OH-- something I didn't mention in my last post-- stainless steel is really one of the only safe metals for them. Research the heck out of your cage and make sure that if it uses a powder-coating it is truly non-toxic. Birds can get metal poisoning from playing with sketchy toys (many made in China do not adhere to best practices) and just mouthing things like money, bolts, locks etc can cause toxic impacts...A man I know allowed his bird to play with un-used toothbrushes and (unbeknownst to him) there were small copper bits that held the bristles in place-- this nearly killed his bird even though the bird didn't actually swallow the pieces. Copper, zinc, nickel, some iron, lead etc are all toxic. Chicken wire and most screens= bad news.
 
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doddfranko

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Jun 14, 2021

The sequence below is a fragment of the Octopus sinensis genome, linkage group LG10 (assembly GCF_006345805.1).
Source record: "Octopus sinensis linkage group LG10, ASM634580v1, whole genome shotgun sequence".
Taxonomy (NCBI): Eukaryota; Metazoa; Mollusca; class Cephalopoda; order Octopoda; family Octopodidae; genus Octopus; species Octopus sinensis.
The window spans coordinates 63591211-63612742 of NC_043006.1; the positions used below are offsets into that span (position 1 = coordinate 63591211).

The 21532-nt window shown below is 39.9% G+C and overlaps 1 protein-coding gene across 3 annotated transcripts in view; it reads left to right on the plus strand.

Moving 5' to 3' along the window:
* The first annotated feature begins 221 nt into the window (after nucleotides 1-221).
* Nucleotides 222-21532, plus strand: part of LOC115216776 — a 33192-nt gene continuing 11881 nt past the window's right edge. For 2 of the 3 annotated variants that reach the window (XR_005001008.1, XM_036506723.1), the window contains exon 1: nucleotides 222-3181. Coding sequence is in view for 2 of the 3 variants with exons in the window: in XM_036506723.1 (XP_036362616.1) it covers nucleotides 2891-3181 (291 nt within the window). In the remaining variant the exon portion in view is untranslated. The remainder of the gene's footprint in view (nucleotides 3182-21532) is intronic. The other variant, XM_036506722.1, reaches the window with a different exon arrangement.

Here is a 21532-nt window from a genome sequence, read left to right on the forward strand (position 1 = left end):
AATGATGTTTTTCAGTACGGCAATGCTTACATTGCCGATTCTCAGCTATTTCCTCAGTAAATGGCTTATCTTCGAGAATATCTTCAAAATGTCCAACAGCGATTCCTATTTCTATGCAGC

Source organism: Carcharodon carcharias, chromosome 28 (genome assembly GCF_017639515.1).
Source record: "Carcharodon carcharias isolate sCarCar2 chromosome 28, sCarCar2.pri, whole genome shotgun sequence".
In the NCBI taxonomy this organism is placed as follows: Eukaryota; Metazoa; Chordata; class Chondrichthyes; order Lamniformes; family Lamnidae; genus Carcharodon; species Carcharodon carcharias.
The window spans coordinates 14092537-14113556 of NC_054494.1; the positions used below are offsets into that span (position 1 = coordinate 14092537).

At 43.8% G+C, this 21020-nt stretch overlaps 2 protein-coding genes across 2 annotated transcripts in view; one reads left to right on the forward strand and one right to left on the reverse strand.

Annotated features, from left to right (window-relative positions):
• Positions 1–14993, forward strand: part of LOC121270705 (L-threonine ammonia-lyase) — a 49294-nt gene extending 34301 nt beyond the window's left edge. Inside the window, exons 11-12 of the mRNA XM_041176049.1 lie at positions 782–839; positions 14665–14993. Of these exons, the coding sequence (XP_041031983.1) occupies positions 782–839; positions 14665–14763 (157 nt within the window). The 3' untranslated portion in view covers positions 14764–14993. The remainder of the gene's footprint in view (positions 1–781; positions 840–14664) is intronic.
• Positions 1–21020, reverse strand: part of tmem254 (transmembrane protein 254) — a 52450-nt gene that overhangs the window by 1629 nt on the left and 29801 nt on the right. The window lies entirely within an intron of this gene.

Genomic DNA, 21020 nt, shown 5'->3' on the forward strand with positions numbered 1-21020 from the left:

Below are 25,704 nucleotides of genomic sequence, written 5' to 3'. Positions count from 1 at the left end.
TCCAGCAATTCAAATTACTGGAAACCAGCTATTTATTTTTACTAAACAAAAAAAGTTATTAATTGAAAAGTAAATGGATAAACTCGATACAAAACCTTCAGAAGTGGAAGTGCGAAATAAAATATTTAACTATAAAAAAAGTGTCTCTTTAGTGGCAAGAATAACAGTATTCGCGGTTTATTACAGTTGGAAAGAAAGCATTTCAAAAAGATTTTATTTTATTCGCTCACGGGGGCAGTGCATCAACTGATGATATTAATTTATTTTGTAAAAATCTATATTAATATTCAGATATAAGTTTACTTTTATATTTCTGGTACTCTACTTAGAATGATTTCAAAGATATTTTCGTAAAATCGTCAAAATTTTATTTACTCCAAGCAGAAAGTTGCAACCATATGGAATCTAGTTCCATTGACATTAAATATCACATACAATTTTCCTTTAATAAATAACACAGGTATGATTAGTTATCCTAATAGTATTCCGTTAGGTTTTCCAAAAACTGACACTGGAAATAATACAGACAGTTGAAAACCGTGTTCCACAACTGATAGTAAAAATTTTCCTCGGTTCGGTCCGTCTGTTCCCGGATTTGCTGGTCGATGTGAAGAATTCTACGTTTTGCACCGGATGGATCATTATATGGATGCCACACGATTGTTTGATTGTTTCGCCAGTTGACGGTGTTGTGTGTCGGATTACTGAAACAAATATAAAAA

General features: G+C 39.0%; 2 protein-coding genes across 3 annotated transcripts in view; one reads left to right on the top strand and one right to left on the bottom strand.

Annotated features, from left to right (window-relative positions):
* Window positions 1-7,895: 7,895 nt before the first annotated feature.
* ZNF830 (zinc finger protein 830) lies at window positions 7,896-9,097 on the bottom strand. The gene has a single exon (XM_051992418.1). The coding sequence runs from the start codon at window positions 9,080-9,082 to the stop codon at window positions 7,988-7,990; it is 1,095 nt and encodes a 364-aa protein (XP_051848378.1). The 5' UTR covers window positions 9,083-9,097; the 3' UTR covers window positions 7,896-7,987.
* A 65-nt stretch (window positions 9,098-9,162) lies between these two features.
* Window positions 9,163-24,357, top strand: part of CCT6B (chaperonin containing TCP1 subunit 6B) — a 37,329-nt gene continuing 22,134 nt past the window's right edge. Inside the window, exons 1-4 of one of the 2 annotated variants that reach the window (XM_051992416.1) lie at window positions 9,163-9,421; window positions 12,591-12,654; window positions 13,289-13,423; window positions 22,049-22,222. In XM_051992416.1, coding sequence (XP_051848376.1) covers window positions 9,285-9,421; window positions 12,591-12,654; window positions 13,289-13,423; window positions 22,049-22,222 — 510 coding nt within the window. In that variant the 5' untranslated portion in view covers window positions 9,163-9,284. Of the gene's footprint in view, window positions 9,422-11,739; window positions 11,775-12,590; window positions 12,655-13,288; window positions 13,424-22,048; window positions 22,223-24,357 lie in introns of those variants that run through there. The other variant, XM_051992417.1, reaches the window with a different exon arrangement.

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Congratulations Andrew, Sun Conures are beautiful, charming, entertaining companions! Ensuring the chick is hand fed and fully weaned crucial for safety and development into healthy adult.

Is your grandmother aware the gift of a vibrant, long lived bird is forthcoming? My impression is it will be co-owned or you will have a significant role?

Thank you for your kind message, Scott. Based off of the replies below, I guess I should have clarified that my grandmother has previously owned a conure and she is aware of her gift.

I did my research before choosing an aviary to purchase the conure from. After it hatches, it won't be available for 8-10 weeks. I am very confident the aviary will take good care of the baby until then.